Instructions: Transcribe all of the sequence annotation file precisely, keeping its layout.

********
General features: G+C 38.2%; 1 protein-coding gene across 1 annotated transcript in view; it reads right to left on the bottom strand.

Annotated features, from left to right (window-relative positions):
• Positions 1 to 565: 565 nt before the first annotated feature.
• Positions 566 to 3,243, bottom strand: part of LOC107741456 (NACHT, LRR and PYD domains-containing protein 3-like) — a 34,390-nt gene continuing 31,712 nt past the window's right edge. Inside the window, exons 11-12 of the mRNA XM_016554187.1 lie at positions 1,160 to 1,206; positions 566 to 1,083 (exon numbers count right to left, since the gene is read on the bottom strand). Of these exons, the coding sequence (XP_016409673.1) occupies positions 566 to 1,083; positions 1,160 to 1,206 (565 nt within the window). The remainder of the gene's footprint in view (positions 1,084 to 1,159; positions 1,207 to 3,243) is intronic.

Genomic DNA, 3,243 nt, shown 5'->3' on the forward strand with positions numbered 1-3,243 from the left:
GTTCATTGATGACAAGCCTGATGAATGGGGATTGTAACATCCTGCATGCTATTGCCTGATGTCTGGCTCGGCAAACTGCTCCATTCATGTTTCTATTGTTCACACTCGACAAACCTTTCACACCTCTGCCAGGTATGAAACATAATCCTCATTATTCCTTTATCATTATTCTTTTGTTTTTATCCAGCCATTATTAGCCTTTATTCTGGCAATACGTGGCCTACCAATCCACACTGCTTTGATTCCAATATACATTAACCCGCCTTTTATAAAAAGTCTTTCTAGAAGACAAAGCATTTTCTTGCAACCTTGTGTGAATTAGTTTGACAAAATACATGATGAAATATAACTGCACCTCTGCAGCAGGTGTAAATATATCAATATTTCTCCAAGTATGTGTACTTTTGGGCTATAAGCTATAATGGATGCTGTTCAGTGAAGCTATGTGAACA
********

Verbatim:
General features: G+C 38.2%; 1 protein-coding gene across 1 annotated transcript in view; it reads right to left on the bottom strand.

Annotated features, from left to right (window-relative positions):
• Positions 1 to 565: 565 nt before the first annotated feature.
• Positions 566 to 3,243, bottom strand: part of LOC107741456 (NACHT, LRR and PYD domains-containing protein 3-like) — a 34,390-nt gene continuing 31,712 nt past the window's right edge. Inside the window, exons 11-12 of the mRNA XM_016554187.1 lie at positions 1,160 to 1,206; positions 566 to 1,083 (exon numbers count right to left, since the gene is read on the bottom strand). Of these exons, the coding sequence (XP_016409673.1) occupies positions 566 to 1,083; positions 1,160 to 1,206 (565 nt within the window). The remainder of the gene's footprint in view (positions 1,084 to 1,159; positions 1,207 to 3,243) is intronic.

Genomic DNA, 3,243 nt, shown 5'->3' on the forward strand with positions numbered 1-3,243 from the left:
GTTCATTGATGACAAGCCTGATGAATGGGGATTGTAACATCCTGCATGCTATTGCCTGATGTCTGGCTCGGCAAACTGCTCCATTCATGTTTCTATTGTTCACACTCGACAAACCTTTCACACCTCTGCCAGGTATGAAACATAATCCTCATTATTCCTTTATCATTATTCTTTTGTTTTTATCCAGCCATTATTAGCCTTTATTCTGGCAATACGTGGCCTACCAATCCACACTGCTTTGATTCCAATATACATTAACCCGCCTTTTATAAAAAGTCTTTCTAGAAGACAAAGCATTTTCTTGCAACCTTGTGTGAATTAGTTTGACAAAATACATGATGAAATATAACTGCACCTCTGCAGCAGGTGTAAATATATCAATATTTCTCCAAGTATGTGTACTTTTGGGCTATAAGCTATAATGGATGCTGTTCAGTGAAGCTATGTGAACA